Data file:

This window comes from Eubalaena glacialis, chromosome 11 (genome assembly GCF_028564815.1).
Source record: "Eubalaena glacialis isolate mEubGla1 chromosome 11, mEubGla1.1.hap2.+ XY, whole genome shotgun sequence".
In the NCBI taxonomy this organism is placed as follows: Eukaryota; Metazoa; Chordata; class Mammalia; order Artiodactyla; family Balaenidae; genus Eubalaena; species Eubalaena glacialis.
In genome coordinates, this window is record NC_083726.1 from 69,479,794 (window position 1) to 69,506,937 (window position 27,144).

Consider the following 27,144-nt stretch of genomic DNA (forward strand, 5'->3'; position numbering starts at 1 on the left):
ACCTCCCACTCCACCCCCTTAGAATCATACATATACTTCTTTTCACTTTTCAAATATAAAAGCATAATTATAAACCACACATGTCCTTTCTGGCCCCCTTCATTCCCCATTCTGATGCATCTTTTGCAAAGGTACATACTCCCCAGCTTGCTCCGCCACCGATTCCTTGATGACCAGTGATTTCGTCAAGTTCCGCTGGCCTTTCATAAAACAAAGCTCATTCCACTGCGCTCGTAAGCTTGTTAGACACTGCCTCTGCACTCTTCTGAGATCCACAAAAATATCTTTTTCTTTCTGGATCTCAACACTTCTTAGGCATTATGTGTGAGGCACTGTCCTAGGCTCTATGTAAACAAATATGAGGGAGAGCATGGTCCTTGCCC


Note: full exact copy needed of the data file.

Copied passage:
This window comes from Eubalaena glacialis, chromosome 11 (genome assembly GCF_028564815.1).
Source record: "Eubalaena glacialis isolate mEubGla1 chromosome 11, mEubGla1.1.hap2.+ XY, whole genome shotgun sequence".
In the NCBI taxonomy this organism is placed as follows: Eukaryota; Metazoa; Chordata; class Mammalia; order Artiodactyla; family Balaenidae; genus Eubalaena; species Eubalaena glacialis.
In genome coordinates, this window is record NC_083726.1 from 69,479,794 (window position 1) to 69,506,937 (window position 27,144).

Consider the following 27,144-nt stretch of genomic DNA (forward strand, 5'->3'; position numbering starts at 1 on the left):
ACCTCCCACTCCACCCCCTTAGAATCATACATATACTTCTTTTCACTTTTCAAATATAAAAGCATAATTATAAACCACACATGTCCTTTCTGGCCCCCTTCATTCCCCATTCTGATGCATCTTTTGCAAAGGTACATACTCCCCAGCTTGCTCCGCCACCGATTCCTTGATGACCAGTGATTTCGTCAAGTTCCGCTGGCCTTTCATAAAACAAAGCTCATTCCACTGCGCTCGTAAGCTTGTTAGACACTGCCTCTGCACTCTTCTGAGATCCACAAAAATATCTTTTTCTTTCTGGATCTCAACACTTCTTAGGCATTATGTGTGAGGCACTGTCCTAGGCTCTATGTAAACAAATATGAGGGAGAGCATGGTCCTTGCCC